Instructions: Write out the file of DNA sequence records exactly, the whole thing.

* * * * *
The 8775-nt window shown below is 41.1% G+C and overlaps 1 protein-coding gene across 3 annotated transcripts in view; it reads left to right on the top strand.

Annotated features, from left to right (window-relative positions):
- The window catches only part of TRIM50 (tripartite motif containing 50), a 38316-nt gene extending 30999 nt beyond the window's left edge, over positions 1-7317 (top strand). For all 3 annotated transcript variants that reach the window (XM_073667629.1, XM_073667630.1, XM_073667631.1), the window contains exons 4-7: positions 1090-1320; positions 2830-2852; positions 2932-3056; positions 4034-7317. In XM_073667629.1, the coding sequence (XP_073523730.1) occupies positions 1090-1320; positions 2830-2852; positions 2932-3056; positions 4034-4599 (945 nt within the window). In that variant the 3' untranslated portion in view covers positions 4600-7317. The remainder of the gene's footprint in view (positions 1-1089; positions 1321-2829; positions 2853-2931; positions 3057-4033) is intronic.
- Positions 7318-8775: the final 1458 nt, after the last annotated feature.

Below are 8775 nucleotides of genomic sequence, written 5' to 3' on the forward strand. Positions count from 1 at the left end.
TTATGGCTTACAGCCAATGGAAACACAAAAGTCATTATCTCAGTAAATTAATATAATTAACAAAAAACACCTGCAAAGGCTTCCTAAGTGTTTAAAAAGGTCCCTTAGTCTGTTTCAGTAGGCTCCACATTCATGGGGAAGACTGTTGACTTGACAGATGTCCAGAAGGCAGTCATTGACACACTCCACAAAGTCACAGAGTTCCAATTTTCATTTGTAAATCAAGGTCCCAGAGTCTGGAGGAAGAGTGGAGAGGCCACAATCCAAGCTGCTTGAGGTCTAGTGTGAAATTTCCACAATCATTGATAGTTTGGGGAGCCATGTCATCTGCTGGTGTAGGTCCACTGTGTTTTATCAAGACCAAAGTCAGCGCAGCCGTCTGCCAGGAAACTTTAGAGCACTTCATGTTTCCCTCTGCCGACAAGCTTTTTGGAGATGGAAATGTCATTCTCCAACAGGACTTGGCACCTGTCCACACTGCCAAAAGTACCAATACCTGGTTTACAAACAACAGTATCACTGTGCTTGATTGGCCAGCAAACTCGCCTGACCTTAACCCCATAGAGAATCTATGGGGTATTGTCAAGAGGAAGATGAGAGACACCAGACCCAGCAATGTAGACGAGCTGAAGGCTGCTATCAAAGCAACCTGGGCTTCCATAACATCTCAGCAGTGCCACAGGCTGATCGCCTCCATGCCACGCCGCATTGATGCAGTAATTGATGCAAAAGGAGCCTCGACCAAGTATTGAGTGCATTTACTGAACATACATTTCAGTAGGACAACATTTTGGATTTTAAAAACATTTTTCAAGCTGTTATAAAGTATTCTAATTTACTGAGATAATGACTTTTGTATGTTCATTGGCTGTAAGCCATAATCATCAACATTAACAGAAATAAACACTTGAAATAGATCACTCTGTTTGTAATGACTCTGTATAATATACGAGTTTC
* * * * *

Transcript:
The 8775-nt window shown below is 41.1% G+C and overlaps 1 protein-coding gene across 3 annotated transcripts in view; it reads left to right on the top strand.

Annotated features, from left to right (window-relative positions):
- The window catches only part of TRIM50 (tripartite motif containing 50), a 38316-nt gene extending 30999 nt beyond the window's left edge, over positions 1-7317 (top strand). For all 3 annotated transcript variants that reach the window (XM_073667629.1, XM_073667630.1, XM_073667631.1), the window contains exons 4-7: positions 1090-1320; positions 2830-2852; positions 2932-3056; positions 4034-7317. In XM_073667629.1, the coding sequence (XP_073523730.1) occupies positions 1090-1320; positions 2830-2852; positions 2932-3056; positions 4034-4599 (945 nt within the window). In that variant the 3' untranslated portion in view covers positions 4600-7317. The remainder of the gene's footprint in view (positions 1-1089; positions 1321-2829; positions 2853-2931; positions 3057-4033) is intronic.
- Positions 7318-8775: the final 1458 nt, after the last annotated feature.

Below are 8775 nucleotides of genomic sequence, written 5' to 3' on the forward strand. Positions count from 1 at the left end.
TTATGGCTTACAGCCAATGGAAACACAAAAGTCATTATCTCAGTAAATTAATATAATTAACAAAAAACACCTGCAAAGGCTTCCTAAGTGTTTAAAAAGGTCCCTTAGTCTGTTTCAGTAGGCTCCACATTCATGGGGAAGACTGTTGACTTGACAGATGTCCAGAAGGCAGTCATTGACACACTCCACAAAGTCACAGAGTTCCAATTTTCATTTGTAAATCAAGGTCCCAGAGTCTGGAGGAAGAGTGGAGAGGCCACAATCCAAGCTGCTTGAGGTCTAGTGTGAAATTTCCACAATCATTGATAGTTTGGGGAGCCATGTCATCTGCTGGTGTAGGTCCACTGTGTTTTATCAAGACCAAAGTCAGCGCAGCCGTCTGCCAGGAAACTTTAGAGCACTTCATGTTTCCCTCTGCCGACAAGCTTTTTGGAGATGGAAATGTCATTCTCCAACAGGACTTGGCACCTGTCCACACTGCCAAAAGTACCAATACCTGGTTTACAAACAACAGTATCACTGTGCTTGATTGGCCAGCAAACTCGCCTGACCTTAACCCCATAGAGAATCTATGGGGTATTGTCAAGAGGAAGATGAGAGACACCAGACCCAGCAATGTAGACGAGCTGAAGGCTGCTATCAAAGCAACCTGGGCTTCCATAACATCTCAGCAGTGCCACAGGCTGATCGCCTCCATGCCACGCCGCATTGATGCAGTAATTGATGCAAAAGGAGCCTCGACCAAGTATTGAGTGCATTTACTGAACATACATTTCAGTAGGACAACATTTTGGATTTTAAAAACATTTTTCAAGCTGTTATAAAGTATTCTAATTTACTGAGATAATGACTTTTGTATGTTCATTGGCTGTAAGCCATAATCATCAACATTAACAGAAATAAACACTTGAAATAGATCACTCTGTTTGTAATGACTCTGTATAATATACGAGTTTC